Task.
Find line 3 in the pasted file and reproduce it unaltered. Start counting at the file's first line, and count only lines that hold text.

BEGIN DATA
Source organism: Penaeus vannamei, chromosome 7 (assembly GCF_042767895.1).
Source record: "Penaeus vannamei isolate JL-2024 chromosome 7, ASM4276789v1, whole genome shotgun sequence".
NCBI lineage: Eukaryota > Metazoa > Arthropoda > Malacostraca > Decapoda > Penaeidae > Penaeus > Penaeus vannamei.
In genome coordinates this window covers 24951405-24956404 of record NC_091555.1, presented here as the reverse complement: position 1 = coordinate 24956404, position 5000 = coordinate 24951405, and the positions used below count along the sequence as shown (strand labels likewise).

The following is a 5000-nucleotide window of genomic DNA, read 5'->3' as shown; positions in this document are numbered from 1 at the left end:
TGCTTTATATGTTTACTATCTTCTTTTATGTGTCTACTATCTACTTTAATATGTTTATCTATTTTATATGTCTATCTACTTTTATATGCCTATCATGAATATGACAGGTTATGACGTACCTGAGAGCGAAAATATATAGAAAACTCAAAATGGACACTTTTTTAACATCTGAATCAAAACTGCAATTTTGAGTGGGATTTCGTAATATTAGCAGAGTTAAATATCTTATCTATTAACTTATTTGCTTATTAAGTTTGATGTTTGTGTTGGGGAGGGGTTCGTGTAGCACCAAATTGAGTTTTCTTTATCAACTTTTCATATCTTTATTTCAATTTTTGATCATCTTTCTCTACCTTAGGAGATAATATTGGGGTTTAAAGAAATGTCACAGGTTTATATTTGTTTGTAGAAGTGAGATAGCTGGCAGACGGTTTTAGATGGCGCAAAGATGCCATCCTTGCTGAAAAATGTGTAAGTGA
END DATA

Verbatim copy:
NCBI lineage: Eukaryota > Metazoa > Arthropoda > Malacostraca > Decapoda > Penaeidae > Penaeus > Penaeus vannamei.